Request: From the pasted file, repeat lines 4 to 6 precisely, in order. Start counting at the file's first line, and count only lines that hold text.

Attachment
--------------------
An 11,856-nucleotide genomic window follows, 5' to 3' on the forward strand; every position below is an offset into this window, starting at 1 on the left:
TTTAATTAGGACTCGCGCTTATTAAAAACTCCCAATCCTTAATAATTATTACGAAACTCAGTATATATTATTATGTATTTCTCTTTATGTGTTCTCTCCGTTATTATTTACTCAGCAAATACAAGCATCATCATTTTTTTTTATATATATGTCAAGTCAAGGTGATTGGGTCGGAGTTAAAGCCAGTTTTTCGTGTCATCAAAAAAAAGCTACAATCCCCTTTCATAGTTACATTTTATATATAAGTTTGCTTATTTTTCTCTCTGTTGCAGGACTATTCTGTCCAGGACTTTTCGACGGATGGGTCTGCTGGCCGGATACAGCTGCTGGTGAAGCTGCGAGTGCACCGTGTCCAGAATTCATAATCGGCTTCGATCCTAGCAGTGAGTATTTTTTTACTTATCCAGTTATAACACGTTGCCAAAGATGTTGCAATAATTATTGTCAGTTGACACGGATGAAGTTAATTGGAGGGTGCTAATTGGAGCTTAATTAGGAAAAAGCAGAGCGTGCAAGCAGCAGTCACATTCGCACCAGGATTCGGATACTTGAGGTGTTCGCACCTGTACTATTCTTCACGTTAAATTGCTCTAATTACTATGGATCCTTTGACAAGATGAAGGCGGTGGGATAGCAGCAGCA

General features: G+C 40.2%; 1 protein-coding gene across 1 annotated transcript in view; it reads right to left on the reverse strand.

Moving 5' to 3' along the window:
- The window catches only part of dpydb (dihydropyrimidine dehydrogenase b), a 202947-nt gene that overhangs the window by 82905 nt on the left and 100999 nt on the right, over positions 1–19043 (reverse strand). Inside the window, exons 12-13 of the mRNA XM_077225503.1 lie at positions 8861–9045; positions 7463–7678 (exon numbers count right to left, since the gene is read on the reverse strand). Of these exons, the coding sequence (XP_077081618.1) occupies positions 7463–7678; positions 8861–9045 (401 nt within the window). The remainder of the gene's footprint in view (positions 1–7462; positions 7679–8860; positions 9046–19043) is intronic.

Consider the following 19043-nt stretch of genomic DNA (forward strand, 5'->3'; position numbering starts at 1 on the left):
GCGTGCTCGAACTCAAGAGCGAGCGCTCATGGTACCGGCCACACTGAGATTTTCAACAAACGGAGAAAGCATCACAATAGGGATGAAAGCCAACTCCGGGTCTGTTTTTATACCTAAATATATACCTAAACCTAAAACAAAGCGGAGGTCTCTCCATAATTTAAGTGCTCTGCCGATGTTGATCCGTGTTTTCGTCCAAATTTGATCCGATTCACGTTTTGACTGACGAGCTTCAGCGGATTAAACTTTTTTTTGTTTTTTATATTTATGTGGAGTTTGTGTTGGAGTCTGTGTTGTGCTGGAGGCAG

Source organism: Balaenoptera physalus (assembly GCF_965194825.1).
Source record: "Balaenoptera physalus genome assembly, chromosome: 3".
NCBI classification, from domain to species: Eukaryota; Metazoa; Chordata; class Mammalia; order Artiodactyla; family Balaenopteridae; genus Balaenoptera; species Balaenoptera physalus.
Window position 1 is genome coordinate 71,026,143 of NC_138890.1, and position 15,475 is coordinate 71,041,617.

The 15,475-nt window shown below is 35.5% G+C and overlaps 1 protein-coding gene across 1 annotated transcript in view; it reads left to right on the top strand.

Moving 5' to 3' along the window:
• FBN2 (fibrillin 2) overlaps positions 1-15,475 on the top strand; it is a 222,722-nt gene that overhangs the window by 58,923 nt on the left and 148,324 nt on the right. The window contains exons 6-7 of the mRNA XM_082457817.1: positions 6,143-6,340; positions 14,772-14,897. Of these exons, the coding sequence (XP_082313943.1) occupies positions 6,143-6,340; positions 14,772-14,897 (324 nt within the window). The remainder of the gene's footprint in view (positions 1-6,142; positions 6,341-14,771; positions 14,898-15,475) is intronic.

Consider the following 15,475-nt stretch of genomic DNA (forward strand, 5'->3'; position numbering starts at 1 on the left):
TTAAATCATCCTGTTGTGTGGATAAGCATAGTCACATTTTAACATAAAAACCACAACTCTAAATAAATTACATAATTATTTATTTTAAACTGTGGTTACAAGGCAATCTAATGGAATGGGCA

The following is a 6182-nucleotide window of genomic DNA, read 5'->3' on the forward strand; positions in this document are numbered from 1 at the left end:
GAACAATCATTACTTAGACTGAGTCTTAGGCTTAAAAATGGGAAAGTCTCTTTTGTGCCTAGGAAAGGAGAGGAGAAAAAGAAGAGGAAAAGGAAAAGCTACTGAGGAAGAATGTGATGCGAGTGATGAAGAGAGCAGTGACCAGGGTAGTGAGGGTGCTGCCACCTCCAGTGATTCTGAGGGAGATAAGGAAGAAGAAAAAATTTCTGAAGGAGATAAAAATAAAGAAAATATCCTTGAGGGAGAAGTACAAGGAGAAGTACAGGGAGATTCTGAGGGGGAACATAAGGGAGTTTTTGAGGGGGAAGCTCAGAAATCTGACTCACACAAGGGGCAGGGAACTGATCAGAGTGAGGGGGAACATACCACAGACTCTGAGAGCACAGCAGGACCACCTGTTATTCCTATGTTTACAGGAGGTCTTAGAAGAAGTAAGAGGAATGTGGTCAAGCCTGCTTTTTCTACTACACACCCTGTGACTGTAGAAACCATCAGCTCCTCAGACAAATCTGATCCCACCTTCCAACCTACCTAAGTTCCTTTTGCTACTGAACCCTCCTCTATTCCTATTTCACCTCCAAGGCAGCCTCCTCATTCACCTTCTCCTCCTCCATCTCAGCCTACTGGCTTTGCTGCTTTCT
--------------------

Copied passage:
Moving 5' to 3' along the window:
- The window catches only part of dpydb (dihydropyrimidine dehydrogenase b), a 202947-nt gene that overhangs the window by 82905 nt on the left and 100999 nt on the right, over positions 1–19043 (reverse strand). Inside the window, exons 12-13 of the mRNA XM_077225503.1 lie at positions 8861–9045; positions 7463–7678 (exon numbers count right to left, since the gene is read on the reverse strand). Of these exons, the coding sequence (XP_077081618.1) occupies positions 7463–7678; positions 8861–9045 (401 nt within the window). The remainder of the gene's footprint in view (positions 1–7462; positions 7679–8860; positions 9046–19043) is intronic.

Consider the following 19043-nt stretch of genomic DNA (forward strand, 5'->3'; position numbering starts at 1 on the left):